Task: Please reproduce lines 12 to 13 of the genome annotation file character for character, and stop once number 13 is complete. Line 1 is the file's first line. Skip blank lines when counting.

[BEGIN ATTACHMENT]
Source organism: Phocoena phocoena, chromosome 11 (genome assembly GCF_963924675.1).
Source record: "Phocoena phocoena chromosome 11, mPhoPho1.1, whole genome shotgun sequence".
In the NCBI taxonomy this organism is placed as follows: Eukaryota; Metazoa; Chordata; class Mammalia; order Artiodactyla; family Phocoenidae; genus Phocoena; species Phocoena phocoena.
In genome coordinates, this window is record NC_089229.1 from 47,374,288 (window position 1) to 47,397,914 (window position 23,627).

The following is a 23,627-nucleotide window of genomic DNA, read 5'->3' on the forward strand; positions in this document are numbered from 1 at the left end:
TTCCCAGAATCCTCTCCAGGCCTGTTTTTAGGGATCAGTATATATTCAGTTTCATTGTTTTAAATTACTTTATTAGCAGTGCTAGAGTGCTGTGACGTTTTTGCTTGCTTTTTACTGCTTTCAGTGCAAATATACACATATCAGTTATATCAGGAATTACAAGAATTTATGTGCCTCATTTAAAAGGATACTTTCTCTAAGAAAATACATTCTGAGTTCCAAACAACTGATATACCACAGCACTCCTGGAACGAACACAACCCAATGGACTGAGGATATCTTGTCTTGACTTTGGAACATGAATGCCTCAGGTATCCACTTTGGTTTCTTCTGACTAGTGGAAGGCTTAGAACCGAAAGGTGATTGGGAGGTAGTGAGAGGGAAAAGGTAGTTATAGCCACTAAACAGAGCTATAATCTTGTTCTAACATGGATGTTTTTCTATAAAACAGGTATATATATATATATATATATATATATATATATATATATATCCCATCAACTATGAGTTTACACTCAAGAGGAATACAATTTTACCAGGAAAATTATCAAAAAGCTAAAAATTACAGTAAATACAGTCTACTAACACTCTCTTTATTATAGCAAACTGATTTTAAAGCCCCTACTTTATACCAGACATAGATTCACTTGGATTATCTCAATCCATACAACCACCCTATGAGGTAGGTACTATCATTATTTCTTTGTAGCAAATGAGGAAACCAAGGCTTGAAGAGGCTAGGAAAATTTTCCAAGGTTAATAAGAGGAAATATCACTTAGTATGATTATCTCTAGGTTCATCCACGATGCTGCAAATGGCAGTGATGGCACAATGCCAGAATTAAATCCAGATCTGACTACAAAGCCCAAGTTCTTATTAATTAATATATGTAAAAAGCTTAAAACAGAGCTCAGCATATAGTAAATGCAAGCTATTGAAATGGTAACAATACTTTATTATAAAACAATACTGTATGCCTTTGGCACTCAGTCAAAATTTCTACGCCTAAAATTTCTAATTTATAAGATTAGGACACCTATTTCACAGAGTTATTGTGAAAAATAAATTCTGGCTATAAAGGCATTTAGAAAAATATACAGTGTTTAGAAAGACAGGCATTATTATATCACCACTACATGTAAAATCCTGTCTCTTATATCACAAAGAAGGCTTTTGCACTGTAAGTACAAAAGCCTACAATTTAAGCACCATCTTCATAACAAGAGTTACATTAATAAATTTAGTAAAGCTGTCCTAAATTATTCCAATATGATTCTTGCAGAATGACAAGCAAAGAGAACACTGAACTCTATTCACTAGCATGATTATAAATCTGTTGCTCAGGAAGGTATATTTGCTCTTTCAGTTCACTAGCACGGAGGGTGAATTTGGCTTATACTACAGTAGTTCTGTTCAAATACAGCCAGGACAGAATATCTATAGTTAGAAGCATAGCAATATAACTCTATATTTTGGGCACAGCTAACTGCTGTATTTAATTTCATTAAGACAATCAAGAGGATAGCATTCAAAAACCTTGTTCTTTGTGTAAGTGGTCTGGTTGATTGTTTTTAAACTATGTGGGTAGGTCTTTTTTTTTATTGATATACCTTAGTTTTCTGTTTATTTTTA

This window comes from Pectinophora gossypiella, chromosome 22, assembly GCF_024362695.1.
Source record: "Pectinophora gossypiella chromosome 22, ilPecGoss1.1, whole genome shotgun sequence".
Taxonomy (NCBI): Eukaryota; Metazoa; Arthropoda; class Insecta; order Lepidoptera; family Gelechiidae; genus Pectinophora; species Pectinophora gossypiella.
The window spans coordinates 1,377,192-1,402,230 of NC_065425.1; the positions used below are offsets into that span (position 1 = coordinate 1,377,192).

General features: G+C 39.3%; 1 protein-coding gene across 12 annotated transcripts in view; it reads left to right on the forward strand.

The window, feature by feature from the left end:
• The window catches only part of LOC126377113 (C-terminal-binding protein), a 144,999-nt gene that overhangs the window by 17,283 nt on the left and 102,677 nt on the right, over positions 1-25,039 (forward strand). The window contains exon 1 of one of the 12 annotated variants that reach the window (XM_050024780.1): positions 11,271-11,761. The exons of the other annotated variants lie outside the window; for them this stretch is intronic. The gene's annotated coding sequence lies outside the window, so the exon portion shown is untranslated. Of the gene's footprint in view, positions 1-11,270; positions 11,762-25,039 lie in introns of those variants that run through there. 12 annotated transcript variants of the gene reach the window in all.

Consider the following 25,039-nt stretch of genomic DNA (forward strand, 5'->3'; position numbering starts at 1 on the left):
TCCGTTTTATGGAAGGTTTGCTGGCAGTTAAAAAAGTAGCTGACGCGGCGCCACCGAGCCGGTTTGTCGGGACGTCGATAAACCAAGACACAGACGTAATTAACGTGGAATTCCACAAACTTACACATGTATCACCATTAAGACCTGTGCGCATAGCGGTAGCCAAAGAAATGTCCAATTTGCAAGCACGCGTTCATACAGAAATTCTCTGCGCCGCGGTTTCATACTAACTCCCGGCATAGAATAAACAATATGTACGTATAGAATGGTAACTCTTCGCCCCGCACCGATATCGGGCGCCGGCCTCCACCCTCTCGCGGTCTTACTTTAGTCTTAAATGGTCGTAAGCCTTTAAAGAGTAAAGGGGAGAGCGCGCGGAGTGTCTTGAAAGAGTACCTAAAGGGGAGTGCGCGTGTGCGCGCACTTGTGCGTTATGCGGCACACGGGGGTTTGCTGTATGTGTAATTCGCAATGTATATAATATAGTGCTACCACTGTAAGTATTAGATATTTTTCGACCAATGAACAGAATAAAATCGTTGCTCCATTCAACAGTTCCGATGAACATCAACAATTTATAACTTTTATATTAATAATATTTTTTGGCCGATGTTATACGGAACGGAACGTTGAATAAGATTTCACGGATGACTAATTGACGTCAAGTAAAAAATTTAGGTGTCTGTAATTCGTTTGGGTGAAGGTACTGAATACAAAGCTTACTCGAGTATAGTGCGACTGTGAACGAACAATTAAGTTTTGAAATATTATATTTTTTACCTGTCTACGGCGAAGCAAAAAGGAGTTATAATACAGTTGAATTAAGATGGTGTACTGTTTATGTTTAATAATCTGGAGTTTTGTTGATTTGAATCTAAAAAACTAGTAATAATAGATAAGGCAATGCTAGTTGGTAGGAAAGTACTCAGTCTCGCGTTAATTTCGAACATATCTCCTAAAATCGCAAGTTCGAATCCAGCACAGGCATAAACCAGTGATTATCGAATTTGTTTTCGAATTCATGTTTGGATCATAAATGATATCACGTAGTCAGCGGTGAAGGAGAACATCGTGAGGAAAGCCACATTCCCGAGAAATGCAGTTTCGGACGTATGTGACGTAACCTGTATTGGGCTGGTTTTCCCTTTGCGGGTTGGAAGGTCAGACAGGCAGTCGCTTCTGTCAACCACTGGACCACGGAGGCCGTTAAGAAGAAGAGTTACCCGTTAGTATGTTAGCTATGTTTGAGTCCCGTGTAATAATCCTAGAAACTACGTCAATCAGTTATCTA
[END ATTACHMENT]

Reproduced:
The window, feature by feature from the left end:
• The window catches only part of LOC126377113 (C-terminal-binding protein), a 144,999-nt gene that overhangs the window by 17,283 nt on the left and 102,677 nt on the right, over positions 1-25,039 (forward strand). The window contains exon 1 of one of the 12 annotated variants that reach the window (XM_050024780.1): positions 11,271-11,761. The exons of the other annotated variants lie outside the window; for them this stretch is intronic. The gene's annotated coding sequence lies outside the window, so the exon portion shown is untranslated. Of the gene's footprint in view, positions 1-11,270; positions 11,762-25,039 lie in introns of those variants that run through there. 12 annotated transcript variants of the gene reach the window in all.